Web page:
Sunday, February 15, 2009

In War Times

Kathleen Ann Goonan is one of the science fiction writers I have been meaning to read for some time. I started with In War Times, probably because of the World War 2 setting. The book involves the development of a never fully explained technology that allows its users to manipulate time. It is designed as a means of dealing with Hitler, is developed in a race against Hitler and eventually comes to have an impact on the Cold War.

With its focus on the impact of technology on history, the book reads as an allegory about the impact of nuclear weapons. The World War 2 chapters show the peculiar life of soldiers involved in the development of secret weapons and much espionage is conducted to capture the technology. The device also allows for communication with alternate universes and the characters deal with a world where the Cold War doesn't happen and the investment in nuclear weapons (have a look here for some numbers) is instead spent on more productive technologies. As you might expect it is a much nicer place than our world.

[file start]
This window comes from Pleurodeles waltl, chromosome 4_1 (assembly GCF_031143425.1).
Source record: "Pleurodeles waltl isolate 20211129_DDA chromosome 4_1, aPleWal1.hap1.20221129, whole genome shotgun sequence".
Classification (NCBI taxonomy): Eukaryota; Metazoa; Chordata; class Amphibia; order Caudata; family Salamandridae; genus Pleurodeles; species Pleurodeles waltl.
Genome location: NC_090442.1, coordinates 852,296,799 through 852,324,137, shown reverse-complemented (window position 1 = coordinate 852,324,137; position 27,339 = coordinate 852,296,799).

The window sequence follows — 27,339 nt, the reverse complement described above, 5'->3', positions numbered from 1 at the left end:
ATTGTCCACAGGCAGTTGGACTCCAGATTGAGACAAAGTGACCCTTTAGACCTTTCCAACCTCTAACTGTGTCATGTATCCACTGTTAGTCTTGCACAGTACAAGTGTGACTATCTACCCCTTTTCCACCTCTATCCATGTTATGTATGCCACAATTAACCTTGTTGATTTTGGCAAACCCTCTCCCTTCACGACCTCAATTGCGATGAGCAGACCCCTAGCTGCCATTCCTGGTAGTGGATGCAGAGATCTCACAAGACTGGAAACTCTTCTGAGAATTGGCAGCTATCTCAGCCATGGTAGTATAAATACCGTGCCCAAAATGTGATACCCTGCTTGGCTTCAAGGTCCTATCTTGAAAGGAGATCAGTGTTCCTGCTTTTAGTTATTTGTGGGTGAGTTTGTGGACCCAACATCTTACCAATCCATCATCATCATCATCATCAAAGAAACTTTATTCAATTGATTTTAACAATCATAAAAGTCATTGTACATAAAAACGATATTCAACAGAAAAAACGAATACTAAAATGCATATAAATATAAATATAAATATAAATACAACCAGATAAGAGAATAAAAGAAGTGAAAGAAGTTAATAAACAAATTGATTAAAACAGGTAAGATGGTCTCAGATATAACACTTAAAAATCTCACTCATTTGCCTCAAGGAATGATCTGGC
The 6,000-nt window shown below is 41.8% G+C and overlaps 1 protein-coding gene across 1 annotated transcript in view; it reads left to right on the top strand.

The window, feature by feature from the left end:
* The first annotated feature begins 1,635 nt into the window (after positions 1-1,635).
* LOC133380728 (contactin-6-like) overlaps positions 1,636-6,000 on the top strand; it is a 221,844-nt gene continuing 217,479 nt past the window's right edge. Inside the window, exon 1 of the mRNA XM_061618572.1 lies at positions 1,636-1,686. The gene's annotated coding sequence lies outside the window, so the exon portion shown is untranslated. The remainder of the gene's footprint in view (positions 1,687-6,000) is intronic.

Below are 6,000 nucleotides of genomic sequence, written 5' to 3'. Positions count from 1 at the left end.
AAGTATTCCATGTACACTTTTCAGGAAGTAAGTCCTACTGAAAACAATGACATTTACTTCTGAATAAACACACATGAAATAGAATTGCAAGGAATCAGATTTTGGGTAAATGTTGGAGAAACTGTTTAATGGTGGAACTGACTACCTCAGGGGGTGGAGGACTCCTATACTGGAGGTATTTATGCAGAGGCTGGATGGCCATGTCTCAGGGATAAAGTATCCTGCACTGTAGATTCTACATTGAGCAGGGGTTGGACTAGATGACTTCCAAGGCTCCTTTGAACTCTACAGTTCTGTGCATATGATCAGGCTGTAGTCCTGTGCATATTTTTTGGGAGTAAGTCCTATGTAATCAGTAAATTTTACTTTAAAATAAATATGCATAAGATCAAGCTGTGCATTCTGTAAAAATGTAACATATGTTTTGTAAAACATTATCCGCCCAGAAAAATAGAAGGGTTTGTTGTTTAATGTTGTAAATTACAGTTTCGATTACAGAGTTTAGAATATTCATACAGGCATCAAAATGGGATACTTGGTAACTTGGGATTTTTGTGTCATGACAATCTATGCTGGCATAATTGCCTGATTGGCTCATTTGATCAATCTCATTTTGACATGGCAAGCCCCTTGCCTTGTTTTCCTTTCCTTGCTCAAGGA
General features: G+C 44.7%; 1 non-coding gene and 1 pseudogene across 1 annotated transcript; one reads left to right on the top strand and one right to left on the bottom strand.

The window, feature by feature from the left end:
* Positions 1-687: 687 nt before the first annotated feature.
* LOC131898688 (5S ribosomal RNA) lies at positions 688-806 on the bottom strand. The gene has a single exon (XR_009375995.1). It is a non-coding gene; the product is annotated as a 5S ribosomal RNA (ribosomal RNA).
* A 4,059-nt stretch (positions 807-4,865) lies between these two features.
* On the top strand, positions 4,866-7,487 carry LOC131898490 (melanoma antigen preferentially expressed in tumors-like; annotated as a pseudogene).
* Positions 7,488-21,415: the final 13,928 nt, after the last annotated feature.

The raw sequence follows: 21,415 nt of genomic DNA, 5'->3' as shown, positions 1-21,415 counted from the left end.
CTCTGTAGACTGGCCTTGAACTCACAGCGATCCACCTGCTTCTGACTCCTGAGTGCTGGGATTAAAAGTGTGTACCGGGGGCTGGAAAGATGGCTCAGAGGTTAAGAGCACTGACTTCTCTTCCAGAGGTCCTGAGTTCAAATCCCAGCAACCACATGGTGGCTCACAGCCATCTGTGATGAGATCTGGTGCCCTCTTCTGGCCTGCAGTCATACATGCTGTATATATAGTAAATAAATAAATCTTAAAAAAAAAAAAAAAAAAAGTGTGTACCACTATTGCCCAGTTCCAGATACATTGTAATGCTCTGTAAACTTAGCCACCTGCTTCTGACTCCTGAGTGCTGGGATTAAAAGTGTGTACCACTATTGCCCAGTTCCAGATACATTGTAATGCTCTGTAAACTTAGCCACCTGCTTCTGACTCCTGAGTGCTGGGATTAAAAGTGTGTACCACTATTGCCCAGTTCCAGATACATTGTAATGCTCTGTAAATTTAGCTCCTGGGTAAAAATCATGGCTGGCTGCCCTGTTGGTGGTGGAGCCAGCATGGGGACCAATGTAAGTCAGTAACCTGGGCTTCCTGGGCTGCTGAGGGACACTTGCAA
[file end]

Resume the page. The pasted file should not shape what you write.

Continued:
There is a lot more going on in this book, including the idea the creation of jazz music shows the same new ways of thinking that make quantam mechanics understandable, or at least understandable to some. Given my limited musical theory understanding, much of this went over my head, but I enjoyed it nonetheless. Goonan used her father's war time diaries to create her main character. She even uses them in the book, to great effect.

This was a good read, with the techno-optimism of science fiction combining with a humanistic belief that people can do better.

No comments: